Chasing Rainbows? Building a structured content platform — Part three

Posted in: Content design, Content Publisher, ContentEd, Design, Development, Digital strategy, Digital transformation, Head of Digital

It’s been four years since we started building the Publisher. I’m still as ambitious as ever, if a little older and wiser. At times our journey has felt a little like an odyssey — I suspect that’s why at last year’s ContentEd conference Mike Atherton’s final slide felt so apt.

We’ve travelled a long way in those intervening years and the choices we have made, have given Bath opportunities it wouldn’t have had unless we begun this journey.

We’re no longer a ‘start-up’; nowadays I’d describe us more akin to a ‘product company’ with ‘investors’ to whom we are accountable.

At Bath, we chose to future-proof our content by building a structured content publishing platform called the Publisher, based on the principles of create once publish everywhere (COPE).

By no longer treating content as something that can be reused, we are better placed to keep pace with change, we can:

  • scale content delivery across different platforms and devices
  • improve the accuracy of information by reducing duplication
  • prepare content for future formats avoiding costly manual migrations

While “not every benefit of adopting a structured content will be felt right away… [we have an opportunity to] build an efficient, richly linked ecosystems that helps users find what they’re look for and helps your content creators focus on what they do best” — Designing Content Content, Mike Atherton.

Some of the practical applications of structured content at Bath include:

Scaling delivery

Our content types (templates) are marked-up using so that the information can be reused by search engines to provide contextually relevant results in search, via different platforms, including conversational interfaces like Google assistant.

The first template where will be fully implemented is our event template. We plan to use this same technology other pages including locations, which include opening hours. This means, if you ask your voice assistant when a Café will open on campus, it will be able to answer your question.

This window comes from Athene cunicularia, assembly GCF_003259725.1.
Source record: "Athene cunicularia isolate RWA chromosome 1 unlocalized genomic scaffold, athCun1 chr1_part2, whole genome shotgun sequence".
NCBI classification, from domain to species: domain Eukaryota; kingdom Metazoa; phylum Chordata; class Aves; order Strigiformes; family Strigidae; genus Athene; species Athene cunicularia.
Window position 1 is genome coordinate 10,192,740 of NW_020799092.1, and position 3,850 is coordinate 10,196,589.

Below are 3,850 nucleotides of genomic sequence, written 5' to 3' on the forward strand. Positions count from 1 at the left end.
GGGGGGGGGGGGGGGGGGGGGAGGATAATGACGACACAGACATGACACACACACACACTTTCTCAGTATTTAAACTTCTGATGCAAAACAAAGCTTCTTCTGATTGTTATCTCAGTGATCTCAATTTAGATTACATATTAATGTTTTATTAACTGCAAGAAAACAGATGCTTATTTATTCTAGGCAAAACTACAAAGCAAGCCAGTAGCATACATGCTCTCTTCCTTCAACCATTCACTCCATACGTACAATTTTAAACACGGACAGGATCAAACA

Because we are using structured content, authors don’t need to do anything to benefit from this change apart from create a supporting content item.

Improving accuracy

Prospectuses play a crucial role in student recruitment. In 2017, we published our first prospectus using COPE. We created course information in the Publisher and then exported it for use in InDesign to create a print version. This revolutionised the way the University creates its prospectus.

Using COPE means we can reduce the number of staff supporting the prospectus, save time and reduce errors. In the past, the prospectus would have been written twice, once for print and once for digital. We’ve now removed this requirement which has helped to improve accuracy.

The process worked so well that our Undergraduate Admissions team want to use the same technology in the near future to create programme descriptors in a durable format for students accepting their place on courses.


Creating content using a structured editor has significant implications, not only in terms of how content is created but also how it is approved and governed. Old approaches to content production are no longer fit for purpose.

Authors, editors and subject experts no longer create, review and approve a webpage, they are approving a content item in the context of a broader user journey, which means that discrete parts of the content can be reused in multiple contexts.

When you create a content item, you need to think about not only the audience and their needs but also the context in which the content will be consumed. This can create challenges, especially for people whose roles are not digitally focussed, as content is no longer tied to a single webpage. Let’s be honest that’s a pretty tricky concept to process.

Creating structured content is about empowering an organisation to engage with people across multiple platforms, devices and formats in a way that works for them, with minimal overheads.

Where next

I recognise the Publisher isn’t perfect — I live and breath it every day. We’ve still got a long way to go, but that’s okay. Building a content management system (CMS) is like a website, it’s an iterative process and takes time. What I do know is that we are headed in the right direction.

Over the last couple of years, we have been able to help the organisation make use of this technology and can see its potential. It’s my role to take the Publisher forward and develop it into a fully-fledged structured content platform.

Over the next couple of years, I‘m excited about the possibility of the team experimenting with integrating our courses, guides and factsheets with chatbot technology, to help better meet the needs of prospects and applicants through 24/7 support. The most obvious benefit is that admissions colleagues will be able to spend more time with people who need more hands-on assistance, helping to improve the quality of service provided.

What’s important is that we stay true to our vision and remember it's okay to chase rainbows.

Posted in: Content design, Content Publisher, ContentEd, Design, Development, Digital strategy, Digital transformation, Head of Digital


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